Blog by Sumana Harihareswara, Changeset founder
Metaphor and Growth
I'm partway through a wilderness medicine textbook from NOLS (formerly National Outdoor Leadership School). Something from the section on burns keeps ringing in my head because it's interesting in its literal truth but also figuratively resonant.
Burns that injure only the epidermis, or that go deeper into the dermis, are generally painful. But deeper ("full-thickness") burns penetrate deeper, injuring the subcutaneous tissue as well. And, although the surrounding area might hurt if it gets a more superficial burn, the deep burn itself isn't immediately painful, because the burn has destroyed the blood vessels and the nerve endings that would convey the news of the damage.
And so that means that there is damage we can take that is so deep that it cuts us off from immediately grasping how much we've been hurt, because part of what it does is remove our capacity to know that. And the recovery will be painful, and more than that, it'll be disorientingly painful, as the fresh shock of the pain will be a sign of the nerves growing back.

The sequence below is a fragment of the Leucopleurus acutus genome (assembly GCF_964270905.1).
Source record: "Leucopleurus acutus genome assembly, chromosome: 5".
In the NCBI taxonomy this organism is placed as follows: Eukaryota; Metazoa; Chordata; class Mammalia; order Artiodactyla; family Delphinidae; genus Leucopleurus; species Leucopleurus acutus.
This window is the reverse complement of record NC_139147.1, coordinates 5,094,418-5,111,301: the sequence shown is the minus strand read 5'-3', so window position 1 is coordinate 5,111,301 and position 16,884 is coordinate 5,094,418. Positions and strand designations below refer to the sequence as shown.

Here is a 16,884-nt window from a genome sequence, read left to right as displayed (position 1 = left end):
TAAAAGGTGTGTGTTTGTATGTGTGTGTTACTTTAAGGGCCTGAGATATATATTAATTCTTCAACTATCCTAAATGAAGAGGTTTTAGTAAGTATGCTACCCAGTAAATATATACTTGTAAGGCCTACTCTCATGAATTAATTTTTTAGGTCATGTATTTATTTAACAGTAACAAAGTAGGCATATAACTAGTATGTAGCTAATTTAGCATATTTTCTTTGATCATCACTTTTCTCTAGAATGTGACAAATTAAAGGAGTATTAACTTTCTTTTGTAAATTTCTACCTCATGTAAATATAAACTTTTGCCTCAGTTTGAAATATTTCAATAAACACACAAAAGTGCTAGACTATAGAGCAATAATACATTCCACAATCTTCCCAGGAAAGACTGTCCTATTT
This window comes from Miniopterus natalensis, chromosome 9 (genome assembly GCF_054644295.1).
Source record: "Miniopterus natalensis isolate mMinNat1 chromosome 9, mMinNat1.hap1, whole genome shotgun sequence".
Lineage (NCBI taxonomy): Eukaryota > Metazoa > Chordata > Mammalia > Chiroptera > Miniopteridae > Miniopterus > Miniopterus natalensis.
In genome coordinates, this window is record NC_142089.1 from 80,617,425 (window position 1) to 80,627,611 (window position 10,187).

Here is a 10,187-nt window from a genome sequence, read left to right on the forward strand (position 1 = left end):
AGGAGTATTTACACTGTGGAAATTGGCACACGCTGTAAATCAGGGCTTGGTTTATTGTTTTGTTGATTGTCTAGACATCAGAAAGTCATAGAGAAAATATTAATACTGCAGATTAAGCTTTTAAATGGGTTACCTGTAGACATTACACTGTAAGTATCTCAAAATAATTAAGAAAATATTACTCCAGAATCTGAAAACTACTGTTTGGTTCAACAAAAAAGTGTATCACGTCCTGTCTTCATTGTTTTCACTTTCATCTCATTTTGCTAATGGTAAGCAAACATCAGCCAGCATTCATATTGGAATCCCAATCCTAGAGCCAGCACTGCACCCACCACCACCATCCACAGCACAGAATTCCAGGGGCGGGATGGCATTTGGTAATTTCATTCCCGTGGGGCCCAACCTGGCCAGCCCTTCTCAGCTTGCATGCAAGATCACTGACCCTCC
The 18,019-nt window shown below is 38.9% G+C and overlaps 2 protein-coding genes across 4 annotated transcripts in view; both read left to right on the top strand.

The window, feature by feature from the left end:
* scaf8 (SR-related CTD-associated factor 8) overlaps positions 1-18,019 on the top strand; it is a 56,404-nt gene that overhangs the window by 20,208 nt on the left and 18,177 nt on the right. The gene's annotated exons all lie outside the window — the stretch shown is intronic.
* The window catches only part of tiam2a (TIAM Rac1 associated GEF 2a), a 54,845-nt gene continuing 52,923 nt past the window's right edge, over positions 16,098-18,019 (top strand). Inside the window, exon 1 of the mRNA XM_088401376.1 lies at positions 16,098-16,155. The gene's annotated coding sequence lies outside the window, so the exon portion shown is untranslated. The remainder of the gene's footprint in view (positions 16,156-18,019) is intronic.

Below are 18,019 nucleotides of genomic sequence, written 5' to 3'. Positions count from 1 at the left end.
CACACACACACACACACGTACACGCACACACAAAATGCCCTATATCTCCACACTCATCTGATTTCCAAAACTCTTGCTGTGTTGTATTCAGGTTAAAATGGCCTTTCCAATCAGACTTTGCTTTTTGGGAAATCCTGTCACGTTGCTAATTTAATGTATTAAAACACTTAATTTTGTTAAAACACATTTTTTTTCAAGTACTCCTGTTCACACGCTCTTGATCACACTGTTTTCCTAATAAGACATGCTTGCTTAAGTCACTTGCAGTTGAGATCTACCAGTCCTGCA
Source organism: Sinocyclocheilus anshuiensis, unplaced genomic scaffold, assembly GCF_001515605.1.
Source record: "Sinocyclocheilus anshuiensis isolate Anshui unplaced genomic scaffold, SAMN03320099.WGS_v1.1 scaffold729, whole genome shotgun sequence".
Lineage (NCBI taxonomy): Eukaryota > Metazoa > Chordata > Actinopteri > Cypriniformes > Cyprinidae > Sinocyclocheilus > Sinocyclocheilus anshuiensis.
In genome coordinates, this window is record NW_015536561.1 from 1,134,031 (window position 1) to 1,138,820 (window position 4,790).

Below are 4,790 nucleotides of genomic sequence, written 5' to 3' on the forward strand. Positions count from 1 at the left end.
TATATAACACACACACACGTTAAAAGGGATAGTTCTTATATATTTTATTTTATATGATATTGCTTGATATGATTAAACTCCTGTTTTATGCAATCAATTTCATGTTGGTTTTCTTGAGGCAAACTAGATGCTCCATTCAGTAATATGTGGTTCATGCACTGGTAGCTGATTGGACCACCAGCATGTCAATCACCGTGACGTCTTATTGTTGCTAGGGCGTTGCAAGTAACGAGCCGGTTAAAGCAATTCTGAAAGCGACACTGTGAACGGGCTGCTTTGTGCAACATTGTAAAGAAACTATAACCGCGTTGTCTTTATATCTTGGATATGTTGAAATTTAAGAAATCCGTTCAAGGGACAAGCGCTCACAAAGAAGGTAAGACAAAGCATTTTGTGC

I'm middle-aged now so I have decades of my life to look back on. And sometimes I'm telling a story to a new friend, some story I've told dozens of times, and for the first time it occurs to me, "hey, that could have gone differently if that parent/teacher/etc. had taken better care of me," and I feel the fresh pain of new grief over tissue damage I incurred eons ago. The nerves keep growing, and that's a good thing, even if the cost of growth knocks me sideways once in a while.
The weekly MetaFilter free-conversation thread this week spurred me to finally write this down after saying it to friends in several conversations these past few weeks.
I love learning more about medicine partly because it's useful -- I like being capable of helping myself and others with medical stuff, especially first aid -- and because the human body is just a fascinating set of systems. And because it gives me these lenses, these metaphors, that I can try to apply elsewhere.
But also, it grounds me. There is this physical experience that is pretty much the same for everyone who has ever lived. My ancestors, thousands of years ago, got burns and had to treat them. They bled from cuts, and got headaches and blisters and fractures. We know stuff they didn't, but they tried. And throughout history, there have been people trying to heal each other, learning stuff, and I get to inherit that.
(Which makes me feel a little more patient about the delay in NYC releasing the public defibrillator data. Not published yet. I know someone who's working on it, though.)